Speaking at press conference held during the 37th International Conference on High Energy PhysicsExternal Links icon, ICHEP, in Valencia, Spain, this morning CERN Director-General Rolf Heuer summarized the results being presented from CERN.
CERN Director-General Rolf Heuer addresses physicists at the ICHEP conference in Valencia, Spain (Image: CERN)
The conference, which began last Thursday with three days of parallel sessions, now moves on to plenary sessions until Wednesday, summing up the current state of the art in the field. The plenary sessions will be webcast.
“Two years on from the last ICHEP conference, during which the discovery of the messenger of the Brout-Englert-Higgs mechanism, a Higgs boson, was announced, this topic is still a strong focus of the presentations from CERN,” said Heuer. “But for me, the main message I’m taking away from this conference is that there’s a lot at stake for the LHC’s second run starting next year, and the experiments are all ready to exploit the full potential that higher-energy running brings.”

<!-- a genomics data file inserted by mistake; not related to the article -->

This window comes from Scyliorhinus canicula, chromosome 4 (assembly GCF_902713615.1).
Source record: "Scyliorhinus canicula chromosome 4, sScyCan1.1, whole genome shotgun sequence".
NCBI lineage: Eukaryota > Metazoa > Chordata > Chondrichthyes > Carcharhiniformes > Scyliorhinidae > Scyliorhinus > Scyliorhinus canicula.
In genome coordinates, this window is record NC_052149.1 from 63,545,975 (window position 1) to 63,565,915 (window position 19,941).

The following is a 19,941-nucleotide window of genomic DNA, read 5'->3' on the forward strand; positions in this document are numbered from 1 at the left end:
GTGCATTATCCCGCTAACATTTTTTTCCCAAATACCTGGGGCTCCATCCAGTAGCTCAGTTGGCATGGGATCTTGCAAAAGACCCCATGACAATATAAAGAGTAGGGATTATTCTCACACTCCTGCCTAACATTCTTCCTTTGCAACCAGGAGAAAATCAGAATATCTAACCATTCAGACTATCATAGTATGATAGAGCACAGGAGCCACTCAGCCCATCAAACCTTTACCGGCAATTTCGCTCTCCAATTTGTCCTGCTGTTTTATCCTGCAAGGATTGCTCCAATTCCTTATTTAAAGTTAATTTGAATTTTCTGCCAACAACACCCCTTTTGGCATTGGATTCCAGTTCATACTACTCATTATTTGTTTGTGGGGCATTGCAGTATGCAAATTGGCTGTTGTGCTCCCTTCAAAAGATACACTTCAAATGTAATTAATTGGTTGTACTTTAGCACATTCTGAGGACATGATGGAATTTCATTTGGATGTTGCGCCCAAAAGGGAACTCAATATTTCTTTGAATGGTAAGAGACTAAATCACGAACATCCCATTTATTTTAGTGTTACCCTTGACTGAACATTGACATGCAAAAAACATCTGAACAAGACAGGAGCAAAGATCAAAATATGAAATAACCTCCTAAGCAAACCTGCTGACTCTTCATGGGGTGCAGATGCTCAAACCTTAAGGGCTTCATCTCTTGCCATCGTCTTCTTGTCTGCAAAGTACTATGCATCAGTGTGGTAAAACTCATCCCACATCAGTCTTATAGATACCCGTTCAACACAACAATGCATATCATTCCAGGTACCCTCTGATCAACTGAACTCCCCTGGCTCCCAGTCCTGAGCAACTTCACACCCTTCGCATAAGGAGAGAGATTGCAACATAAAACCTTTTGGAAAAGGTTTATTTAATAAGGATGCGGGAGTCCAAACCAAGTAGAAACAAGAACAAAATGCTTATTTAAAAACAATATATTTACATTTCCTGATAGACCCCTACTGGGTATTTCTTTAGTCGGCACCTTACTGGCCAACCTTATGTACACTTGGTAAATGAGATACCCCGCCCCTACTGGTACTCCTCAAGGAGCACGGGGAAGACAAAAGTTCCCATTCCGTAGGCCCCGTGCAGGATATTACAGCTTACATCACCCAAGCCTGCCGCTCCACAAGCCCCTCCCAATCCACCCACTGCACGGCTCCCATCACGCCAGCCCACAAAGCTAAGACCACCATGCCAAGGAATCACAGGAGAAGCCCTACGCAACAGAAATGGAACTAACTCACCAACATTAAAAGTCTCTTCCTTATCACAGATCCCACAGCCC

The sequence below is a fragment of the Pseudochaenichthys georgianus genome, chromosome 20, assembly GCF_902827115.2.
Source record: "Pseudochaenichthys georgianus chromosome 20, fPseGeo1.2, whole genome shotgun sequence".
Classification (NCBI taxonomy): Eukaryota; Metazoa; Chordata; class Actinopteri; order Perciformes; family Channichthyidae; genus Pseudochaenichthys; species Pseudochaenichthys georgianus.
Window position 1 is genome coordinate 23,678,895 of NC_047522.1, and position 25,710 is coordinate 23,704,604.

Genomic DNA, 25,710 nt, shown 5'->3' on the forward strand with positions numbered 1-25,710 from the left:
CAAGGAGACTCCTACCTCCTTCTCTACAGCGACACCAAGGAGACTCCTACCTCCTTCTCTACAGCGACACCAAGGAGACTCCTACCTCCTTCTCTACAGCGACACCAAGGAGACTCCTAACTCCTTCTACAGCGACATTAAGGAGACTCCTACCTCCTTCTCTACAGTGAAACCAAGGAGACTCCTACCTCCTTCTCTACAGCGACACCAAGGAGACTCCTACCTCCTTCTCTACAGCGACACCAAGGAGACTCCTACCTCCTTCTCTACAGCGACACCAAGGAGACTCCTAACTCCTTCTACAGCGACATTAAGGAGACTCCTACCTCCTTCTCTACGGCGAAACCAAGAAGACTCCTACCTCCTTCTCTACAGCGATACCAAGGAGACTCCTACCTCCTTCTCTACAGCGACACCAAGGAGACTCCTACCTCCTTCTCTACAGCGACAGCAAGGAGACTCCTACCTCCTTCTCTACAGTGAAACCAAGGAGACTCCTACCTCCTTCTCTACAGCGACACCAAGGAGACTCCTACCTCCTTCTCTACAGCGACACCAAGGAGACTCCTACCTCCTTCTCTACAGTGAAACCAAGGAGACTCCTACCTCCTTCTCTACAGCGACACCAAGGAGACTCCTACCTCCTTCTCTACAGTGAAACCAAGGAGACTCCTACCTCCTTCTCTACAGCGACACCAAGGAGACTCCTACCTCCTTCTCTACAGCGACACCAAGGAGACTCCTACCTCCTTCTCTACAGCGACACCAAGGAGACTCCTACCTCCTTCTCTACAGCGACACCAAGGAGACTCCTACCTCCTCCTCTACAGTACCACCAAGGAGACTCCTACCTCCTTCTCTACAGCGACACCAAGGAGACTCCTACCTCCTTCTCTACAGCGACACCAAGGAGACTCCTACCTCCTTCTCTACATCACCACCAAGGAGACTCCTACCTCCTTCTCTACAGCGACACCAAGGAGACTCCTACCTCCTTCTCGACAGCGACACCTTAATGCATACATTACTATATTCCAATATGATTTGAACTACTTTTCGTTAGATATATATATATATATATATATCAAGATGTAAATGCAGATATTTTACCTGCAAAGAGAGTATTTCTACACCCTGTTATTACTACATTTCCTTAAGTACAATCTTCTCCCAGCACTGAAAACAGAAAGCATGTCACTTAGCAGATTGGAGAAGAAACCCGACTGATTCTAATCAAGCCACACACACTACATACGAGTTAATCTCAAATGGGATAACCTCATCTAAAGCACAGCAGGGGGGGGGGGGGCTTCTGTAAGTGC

All four LHC experiments presented new results from the LHC’s first run, which concluded in 2013.
Spearheaded by the ALICE experiment, which is dedicated to exploring quark-gluon plasma, the hot-dense state of matter that would have existed just after the big bang, all the LHC experiments have delivered new insights into this exotic form of matter. And LHCb, the experiment that specializes in measuring short-lived particles with great precision, presented a range of results.
After 18 months of maintenance and upgrading, the CERN accelerator complex is now starting up for physics. Research programmes at all the accelerators with the exception of the LHC will be underway in 2014, with the LHC joining in spring 2015.